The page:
The 2007 BRM Fall Film Festival Preview #6: Grant Gee's <i>Joy Division</i>

by twhalliii
September 2, 2007 6:38 AM
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While fans everywhere await Control (and while I count myself among those who are dying to see Anton Corbjin's Ian Curtis biopic, I'm waiting for its theatrical run at Film Forum), the Toronto Film Festival catalogue held an instant surprise for me when I saw that the festival would be showing Grant Gee's Joy Division, a documentary portrait of Curtis' band. Importantly, Gee got access to the three surviving members of Joy Division (Bernard Sumner, Peter Hook, Stephen Morris who went on to become New Order) and the late Tony Wilson, who signed the band to his Manchester-based Factory Records label. Gee, whose cinematic portrait of Radiohead, Meeting People Is Easy, is the final word on the drudgery of fame, is also involved as the Director of Photography for the Swarm of Angels Project, a creative collaboration between artists that will produce a film under the Creative Commons License, making it probably the first high-profile open-source film project of its kind.

The influence of Joy Division on rock and roll in the last thirty years is pretty much immeasurable; For a band that recorded two albums of music, they have produced many heirs and the love of generations worth of fans. They have also been the subject of three three major film projects in the past few years (24 Hour Party People being the first) and while the tragic story of a suicidal musician cut off in his prime tends to romanticize the band in the eyes of fans who buy into the "hope I die before I get old" school of fame, the older I get, the more of a terrible waste it seems for Ian Curtis to be gone. Sure, Joy Division never got to sully their legacy with an unpopular record or a change of style, but like any great band, they would have endured regardless and the world would never have been deprived of Ian Curtis' particular brand of genius. Instead of something wonderful and vital, Joy Division has become, for me anyway, something frozen in amber, an unchanging, beautiful thing like a statue from an earlier age that still tells me something about the world today. Toronto is certainly the place I want to see Gee's film; With excellent projection and multiplex sound, this is the place to see one of the best bands in history finally have their collective story told.

Joy Division, Transmission & She's Lost Control Live, 1979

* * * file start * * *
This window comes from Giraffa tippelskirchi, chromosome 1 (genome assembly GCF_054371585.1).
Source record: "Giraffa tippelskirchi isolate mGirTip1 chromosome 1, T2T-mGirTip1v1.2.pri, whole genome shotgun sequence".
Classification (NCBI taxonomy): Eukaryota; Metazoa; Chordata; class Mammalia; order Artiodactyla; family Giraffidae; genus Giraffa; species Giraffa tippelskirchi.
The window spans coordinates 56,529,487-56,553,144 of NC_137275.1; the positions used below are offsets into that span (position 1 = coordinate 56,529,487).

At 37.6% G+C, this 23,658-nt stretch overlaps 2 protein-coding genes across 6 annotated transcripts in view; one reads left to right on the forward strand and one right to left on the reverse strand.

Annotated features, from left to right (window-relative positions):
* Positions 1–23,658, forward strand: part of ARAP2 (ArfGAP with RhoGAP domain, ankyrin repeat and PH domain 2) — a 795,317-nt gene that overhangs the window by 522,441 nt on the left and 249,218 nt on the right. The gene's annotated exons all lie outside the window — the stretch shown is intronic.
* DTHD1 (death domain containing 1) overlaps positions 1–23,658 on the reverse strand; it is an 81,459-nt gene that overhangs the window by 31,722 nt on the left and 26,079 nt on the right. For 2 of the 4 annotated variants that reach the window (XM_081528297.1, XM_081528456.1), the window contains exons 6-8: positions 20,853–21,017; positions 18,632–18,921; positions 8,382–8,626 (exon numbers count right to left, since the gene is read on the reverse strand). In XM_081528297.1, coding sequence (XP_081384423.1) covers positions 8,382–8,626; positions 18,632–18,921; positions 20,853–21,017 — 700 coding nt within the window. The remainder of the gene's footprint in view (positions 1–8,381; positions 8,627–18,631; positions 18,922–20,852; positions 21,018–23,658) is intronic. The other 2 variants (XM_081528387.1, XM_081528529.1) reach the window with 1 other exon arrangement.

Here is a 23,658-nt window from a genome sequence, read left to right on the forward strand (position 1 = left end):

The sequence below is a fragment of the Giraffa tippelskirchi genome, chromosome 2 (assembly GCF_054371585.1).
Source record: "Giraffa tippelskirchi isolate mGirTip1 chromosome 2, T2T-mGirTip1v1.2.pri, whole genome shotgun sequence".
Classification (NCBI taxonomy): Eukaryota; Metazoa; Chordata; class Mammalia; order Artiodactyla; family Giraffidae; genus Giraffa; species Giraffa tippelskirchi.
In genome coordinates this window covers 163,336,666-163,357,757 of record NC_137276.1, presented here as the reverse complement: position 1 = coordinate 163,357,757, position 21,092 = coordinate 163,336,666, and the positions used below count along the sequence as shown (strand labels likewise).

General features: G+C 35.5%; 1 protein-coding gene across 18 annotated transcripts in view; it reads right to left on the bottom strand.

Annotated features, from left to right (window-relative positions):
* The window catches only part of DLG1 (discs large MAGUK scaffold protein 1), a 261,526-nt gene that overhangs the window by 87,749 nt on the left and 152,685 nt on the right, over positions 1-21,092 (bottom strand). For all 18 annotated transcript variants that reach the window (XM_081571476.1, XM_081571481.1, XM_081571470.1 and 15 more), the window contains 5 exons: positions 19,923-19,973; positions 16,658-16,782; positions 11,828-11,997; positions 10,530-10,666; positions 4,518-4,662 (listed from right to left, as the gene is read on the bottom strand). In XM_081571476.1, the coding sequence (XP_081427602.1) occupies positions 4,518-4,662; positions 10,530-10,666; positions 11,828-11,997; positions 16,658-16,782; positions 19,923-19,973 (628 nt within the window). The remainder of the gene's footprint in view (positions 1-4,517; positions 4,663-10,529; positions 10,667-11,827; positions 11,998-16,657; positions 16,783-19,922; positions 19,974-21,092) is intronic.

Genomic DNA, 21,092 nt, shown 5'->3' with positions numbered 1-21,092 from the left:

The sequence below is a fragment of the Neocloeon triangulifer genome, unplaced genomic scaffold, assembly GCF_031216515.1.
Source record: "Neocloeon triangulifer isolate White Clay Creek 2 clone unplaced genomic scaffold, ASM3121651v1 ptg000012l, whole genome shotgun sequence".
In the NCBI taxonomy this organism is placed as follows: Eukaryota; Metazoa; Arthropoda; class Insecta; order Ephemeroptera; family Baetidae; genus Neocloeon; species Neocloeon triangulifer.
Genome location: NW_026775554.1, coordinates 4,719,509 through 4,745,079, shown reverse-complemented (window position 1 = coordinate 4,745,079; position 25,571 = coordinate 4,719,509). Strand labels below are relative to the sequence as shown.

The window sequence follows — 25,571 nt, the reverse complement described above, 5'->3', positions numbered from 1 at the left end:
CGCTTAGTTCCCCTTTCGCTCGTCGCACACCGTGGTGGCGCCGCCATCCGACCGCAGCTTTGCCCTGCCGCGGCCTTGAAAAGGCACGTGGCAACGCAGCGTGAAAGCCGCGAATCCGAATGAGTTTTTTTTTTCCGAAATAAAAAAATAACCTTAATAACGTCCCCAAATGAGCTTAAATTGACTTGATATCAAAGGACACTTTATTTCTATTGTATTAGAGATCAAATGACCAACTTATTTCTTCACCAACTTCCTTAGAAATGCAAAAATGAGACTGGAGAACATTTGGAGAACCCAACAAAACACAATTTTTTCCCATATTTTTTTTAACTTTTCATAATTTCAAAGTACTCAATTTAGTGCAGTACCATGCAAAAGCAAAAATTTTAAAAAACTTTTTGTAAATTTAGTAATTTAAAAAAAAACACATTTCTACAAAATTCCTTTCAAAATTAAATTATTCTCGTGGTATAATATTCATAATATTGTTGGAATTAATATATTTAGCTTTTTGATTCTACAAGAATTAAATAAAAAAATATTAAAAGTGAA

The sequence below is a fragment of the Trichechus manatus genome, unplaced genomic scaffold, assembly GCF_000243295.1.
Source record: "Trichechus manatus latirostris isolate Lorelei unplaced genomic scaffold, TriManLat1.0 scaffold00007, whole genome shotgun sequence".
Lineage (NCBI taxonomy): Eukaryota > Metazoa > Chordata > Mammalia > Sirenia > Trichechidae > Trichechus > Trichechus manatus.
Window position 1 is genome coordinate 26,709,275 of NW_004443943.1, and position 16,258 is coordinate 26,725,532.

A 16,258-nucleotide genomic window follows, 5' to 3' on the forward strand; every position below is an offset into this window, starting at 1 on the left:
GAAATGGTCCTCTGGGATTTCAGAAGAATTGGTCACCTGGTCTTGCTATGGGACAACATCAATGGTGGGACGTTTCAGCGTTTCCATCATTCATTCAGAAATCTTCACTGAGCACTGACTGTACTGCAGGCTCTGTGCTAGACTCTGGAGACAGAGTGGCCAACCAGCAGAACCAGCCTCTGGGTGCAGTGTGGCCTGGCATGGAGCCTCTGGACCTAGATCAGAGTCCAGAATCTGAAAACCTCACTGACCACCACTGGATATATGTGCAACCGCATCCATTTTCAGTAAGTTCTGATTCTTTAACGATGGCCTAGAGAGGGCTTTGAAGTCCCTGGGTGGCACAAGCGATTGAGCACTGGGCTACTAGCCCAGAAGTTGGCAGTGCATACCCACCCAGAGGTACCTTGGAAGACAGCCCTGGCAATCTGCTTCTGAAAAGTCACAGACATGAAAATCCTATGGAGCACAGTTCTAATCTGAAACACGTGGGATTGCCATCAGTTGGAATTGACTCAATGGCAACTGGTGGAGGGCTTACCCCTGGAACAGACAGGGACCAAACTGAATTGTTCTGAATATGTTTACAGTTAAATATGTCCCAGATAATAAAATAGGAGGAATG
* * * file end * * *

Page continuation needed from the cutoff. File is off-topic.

Grant Gee's Joy Division is playing at the 2007 Toronto Film Festival in the festival's Real To Reel section.

Tomorrow: Julian Schnabel's Lou Reed's Berlin

Lee Issac Chung's Munyurangabo (Liberation Day)

Shira Geffen and Etgar Keret's Meduzot (Jellyfish)

Harmony Korine's Mister Lonely

Julian Schnabel's Le Scaphandre Et Le Papillon (The Diving Bell And The Butterfly)

Santosh Sivan's Before The Rains

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  • Tom | September 13, 2007 11:04 AMReply

    Having seen the film now, and hearing it straight from Bernard Sumner's mouth ("You all forgot Rudolph Hess!"), the original Joy Division 7" certainly carried serious Nazi iconography. The picture of a Hitler Youth beating a drum with the Joy Division name, there is no doubting that the band utilized Nazi iconography. In Sumner's words, the name 'clicked' and it sounded punk rock. I agree with that. I also agree with tc above that this was an ironic stance, and I have no doubts at all that everyone in the band were humanists and artists and in no way supported Nazi ideology. Regardless, great band and GREAT film.

  • Tom | September 3, 2007 4:49 AMReply

    Don't disagree on that point, and yet...

    Joy Division, Nazi iconography in the name and still beautiful music.

    Whereas, Skrewdriver, hardware store iconography and shit Nazi music.

    What's in a name? A rose by any other name and don't judge a book by it's cover, etc etc. ??

    I (probably mistakenly) hope that Joy Division as a name is ironic, just like New Order (I hope). Can't be sure, but I do hope.

  • Tom | September 3, 2007 4:41 AMReply

    Thanks Goran!

    I saw that article this morning and while I was tracking that film for awhile, I am so excited it was well received. I obviously can't wait to see it and will be writing about it soon. Thanks for thinking of me...


  • goran | September 3, 2007 2:22 AMReply

    Hi Tom
    This isn't a comment on the post - I just couldn't track down your e-mail and I had to pass on this link to you since I can't imagine anyone else would be as excited

  • simon deverson | September 2, 2007 8:02 AMReply

    i too think that joy division were a great band but i just wish that rock musicians would'nt flirt with nazi iconography or names